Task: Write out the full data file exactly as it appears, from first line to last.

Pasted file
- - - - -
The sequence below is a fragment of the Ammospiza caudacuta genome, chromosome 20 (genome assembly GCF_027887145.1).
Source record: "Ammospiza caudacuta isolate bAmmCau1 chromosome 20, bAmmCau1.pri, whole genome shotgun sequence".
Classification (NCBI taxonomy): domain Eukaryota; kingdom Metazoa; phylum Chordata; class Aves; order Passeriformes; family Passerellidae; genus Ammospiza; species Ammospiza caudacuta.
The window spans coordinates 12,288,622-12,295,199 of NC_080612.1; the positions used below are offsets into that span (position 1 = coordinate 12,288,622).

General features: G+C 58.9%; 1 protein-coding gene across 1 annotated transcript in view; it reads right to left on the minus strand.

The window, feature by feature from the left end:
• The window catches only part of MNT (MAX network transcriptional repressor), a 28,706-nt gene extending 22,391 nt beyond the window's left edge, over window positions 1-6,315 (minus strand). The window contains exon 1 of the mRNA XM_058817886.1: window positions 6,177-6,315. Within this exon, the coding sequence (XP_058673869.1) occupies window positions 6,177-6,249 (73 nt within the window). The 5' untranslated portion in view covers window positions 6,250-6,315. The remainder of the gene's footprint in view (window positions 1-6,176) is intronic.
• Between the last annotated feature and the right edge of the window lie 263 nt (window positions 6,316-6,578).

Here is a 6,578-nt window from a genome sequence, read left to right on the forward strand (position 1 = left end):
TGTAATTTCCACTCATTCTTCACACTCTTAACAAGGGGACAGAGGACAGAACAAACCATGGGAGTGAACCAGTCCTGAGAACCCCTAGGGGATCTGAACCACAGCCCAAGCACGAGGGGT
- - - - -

The sequence below is a fragment of the Ammospiza caudacuta genome, chromosome 20 (genome assembly GCF_027887145.1).
Source record: "Ammospiza caudacuta isolate bAmmCau1 chromosome 20, bAmmCau1.pri, whole genome shotgun sequence".
Classification (NCBI taxonomy): domain Eukaryota; kingdom Metazoa; phylum Chordata; class Aves; order Passeriformes; family Passerellidae; genus Ammospiza; species Ammospiza caudacuta.
The window spans coordinates 12,288,622-12,295,199 of NC_080612.1; the positions used below are offsets into that span (position 1 = coordinate 12,288,622).

General features: G+C 58.9%; 1 protein-coding gene across 1 annotated transcript in view; it reads right to left on the minus strand.

The window, feature by feature from the left end:
• The window catches only part of MNT (MAX network transcriptional repressor), a 28,706-nt gene extending 22,391 nt beyond the window's left edge, over window positions 1-6,315 (minus strand). The window contains exon 1 of the mRNA XM_058817886.1: window positions 6,177-6,315. Within this exon, the coding sequence (XP_058673869.1) occupies window positions 6,177-6,249 (73 nt within the window). The 5' untranslated portion in view covers window positions 6,250-6,315. The remainder of the gene's footprint in view (window positions 1-6,176) is intronic.
• Between the last annotated feature and the right edge of the window lie 263 nt (window positions 6,316-6,578).

Here is a 6,578-nt window from a genome sequence, read left to right on the forward strand (position 1 = left end):
TGTAATTTCCACTCATTCTTCACACTCTTAACAAGGGGACAGAGGACAGAACAAACCATGGGAGTGAACCAGTCCTGAGAACCCCTAGGGGATCTGAACCACAGCCCAAGCACGAGGGGT